Yes, another autobiographical post. I know, it’s all about me. But this is a blog, after all, so what did you expect?

Friends are coming back from Alaska, some are still up there, we’re about to send the AAJ to print (and I’ll resume writing more, especially since I’ve got some cool projects upcoming — more soon), it’s that time of year that makes me think of big alpine trips, makes me long for them. Something about the whole experience, the travel, the high mountain air, otherworldly exposure and the greatest friendships. Thinking back to the 15 or so such trips I’ve done around the world, those things stand out. Summits don’t. As I type this and scan my memory, I can recall some of the climbing, and I’m happy to have been to some amazing summits, but, holy shit, it’s about so much more.

At least it is to me. Not everybody gets it, though. Including this guy. [Story written after my 2003 Alaska trip with Jonny Copp.]


He glanced at the mountaineering display, then started stabbing questions at the ranger on duty. How many summit? How many die? How many try? He’d seen Vertical Limit.

Jonny Copp, skiing out of the East Fork the day after our route, "Going Monk."

I could hear him careen around the ranger’s station as I sat peacefully in a chair looking through topos. From the corner of my eye I saw him scan the room herky-jerky style. He had no time to waste in Talkeetna, Alaska, population 300 and hot stop on the summer tour bus tour. I felt his eyes zero in on me. I buried my head farther into the topos, but those heavy breaths were soon bearing down on me like a steam train.

I must not look intimidating enough.

He stood way too close to my chair, catching his wind. No introduction, nothing but those two words, question mark-slash-exclamation point. His cheeks flushed so red they looked as if they could explode; his gut pushed so hard on his shirt I feared it might burst through and crush me.

“You summit?” he blurted between breaths.

Goddamnit, three weeks in my happy place and now this….What he meant, of course, was had I summited “Mt. McKinley,” obviously the only mountain in the Alaska Range. Jonny and I had summitted, via a new route on a peak we’d never even heard of in the East Fork; we’d skied in 10 miles, climbed 4,300 vertical feet of technical climbing, tagged the top in a whiteout storm that lasted through the descent, I plunged into a crevasse when skiing away afterward, returned to our tent cold and soaked and trembling in fear, when Jonny handed me a PBR that he’d packed in and hidden in the snow for our return. But none of this was what the guy wanted to hear.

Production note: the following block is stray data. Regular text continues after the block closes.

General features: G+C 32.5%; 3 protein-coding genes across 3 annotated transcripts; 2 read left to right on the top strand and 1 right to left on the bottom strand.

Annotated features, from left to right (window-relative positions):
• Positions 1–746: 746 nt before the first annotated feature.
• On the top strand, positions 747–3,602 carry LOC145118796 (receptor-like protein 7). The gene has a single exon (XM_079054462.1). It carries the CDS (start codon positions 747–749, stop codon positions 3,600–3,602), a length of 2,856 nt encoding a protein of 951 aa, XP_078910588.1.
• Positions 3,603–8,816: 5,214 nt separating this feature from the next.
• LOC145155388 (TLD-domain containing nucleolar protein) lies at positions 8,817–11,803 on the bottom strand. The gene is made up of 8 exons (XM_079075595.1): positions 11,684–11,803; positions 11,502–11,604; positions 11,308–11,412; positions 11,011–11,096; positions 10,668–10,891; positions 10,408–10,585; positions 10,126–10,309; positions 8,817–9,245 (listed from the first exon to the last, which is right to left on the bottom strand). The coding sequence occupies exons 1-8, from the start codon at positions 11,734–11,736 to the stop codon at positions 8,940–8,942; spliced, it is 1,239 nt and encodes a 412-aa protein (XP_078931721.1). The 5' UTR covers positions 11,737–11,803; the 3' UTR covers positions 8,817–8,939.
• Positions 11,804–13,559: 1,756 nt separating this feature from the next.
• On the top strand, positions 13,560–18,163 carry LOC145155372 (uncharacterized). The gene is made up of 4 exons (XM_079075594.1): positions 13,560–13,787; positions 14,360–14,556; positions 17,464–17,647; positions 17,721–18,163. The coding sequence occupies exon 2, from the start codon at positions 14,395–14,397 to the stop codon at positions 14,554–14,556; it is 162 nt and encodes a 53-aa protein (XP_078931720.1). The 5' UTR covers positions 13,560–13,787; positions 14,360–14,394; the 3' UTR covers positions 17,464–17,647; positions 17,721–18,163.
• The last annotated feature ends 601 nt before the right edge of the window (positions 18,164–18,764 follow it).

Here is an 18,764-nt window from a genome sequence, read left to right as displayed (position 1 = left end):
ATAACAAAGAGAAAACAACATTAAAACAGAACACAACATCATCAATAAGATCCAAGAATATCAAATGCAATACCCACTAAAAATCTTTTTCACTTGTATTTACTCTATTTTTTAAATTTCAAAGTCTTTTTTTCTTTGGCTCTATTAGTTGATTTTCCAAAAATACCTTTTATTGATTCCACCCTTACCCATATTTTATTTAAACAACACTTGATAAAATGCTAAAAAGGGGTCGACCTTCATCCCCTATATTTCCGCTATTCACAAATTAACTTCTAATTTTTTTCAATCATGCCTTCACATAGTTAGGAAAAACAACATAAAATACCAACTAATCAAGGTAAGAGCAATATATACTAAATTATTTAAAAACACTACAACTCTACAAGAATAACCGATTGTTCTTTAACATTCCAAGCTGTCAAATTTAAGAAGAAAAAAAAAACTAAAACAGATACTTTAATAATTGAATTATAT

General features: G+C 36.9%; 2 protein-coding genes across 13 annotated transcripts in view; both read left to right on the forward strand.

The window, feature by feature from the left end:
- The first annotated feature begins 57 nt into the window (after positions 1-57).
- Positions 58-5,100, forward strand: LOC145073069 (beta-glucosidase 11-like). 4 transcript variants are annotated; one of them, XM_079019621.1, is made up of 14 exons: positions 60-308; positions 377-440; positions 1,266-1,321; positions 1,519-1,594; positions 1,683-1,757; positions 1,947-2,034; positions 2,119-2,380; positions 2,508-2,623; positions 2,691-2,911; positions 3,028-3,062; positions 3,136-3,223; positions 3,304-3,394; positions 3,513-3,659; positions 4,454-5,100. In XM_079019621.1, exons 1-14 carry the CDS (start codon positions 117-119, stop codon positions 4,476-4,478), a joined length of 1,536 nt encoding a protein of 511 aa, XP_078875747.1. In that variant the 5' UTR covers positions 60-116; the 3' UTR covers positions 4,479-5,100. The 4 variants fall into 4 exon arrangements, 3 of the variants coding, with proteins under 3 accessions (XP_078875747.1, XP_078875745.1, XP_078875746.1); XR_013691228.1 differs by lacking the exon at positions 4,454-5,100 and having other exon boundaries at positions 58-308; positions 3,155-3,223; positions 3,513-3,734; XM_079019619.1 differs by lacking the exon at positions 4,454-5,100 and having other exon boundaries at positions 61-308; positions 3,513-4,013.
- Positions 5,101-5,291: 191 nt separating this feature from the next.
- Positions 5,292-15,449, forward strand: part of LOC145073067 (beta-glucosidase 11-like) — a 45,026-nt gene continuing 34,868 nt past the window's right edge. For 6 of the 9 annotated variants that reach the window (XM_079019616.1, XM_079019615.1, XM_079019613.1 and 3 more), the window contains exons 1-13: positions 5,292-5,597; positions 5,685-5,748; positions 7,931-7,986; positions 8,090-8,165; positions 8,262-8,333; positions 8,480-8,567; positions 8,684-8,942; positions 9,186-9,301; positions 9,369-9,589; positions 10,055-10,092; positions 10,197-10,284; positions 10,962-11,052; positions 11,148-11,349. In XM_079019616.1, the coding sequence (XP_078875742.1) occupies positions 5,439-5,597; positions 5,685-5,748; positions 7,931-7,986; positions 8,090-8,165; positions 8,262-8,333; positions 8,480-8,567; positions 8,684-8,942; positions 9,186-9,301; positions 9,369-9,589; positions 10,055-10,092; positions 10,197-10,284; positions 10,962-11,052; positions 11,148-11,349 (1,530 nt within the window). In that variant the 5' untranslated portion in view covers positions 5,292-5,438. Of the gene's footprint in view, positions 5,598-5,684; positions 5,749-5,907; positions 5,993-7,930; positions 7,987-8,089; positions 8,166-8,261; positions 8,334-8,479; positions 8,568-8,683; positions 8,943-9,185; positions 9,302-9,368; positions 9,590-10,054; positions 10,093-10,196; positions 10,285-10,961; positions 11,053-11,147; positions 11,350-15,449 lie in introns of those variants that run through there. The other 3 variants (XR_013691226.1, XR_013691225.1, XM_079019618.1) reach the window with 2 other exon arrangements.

He panted as though he’d just run a marathon. He needed my reply now.

I thought for a second about what to say, then looked up.

“Nope,” I said.

His head lurched backward a bit, and the corner of his mouth dipped in synchronicity with his brow. He’d been rooked: he’d come all this way to see a real climber, and this was all he got.

“Pthhhh,” he snorted and waddled away.

8 thoughts on “Loser

  1. Kelly you kill me sometimes. Guys like this one here are the reason I get so mad sometimes, in fact one time (climbing in Mendoza) we had once of the type III fun climbs that left us all scared and on the way down, escaping a series of typical patagonia winds we barely made down, however it was a hell of a trip all the way there and back. This guy comes alone in the hosteria we were staying and he asked us if we summited. We said no, that we were almost blown away by the wind and he said: a little wind kept you from “walking” all the way to the top of that small mountain? I wanted to kick his ass so badly… anyway, people don’t get it.
    To sort of quote Chouinard with the quote you mention on the email about people “climbing” everest, “ya go over there an asshole, and you come back and you’re still an asshole.” They simply don’t understand.
    Thanks for another wonderful post

  2. Yeah I know that guy you were a loser. I would rather label this vignette “Humility”- keeps us alive, keeps us learning and keeps the passion when things get dicey.

    “People who don’t get it, don’t know that they don’t get it”.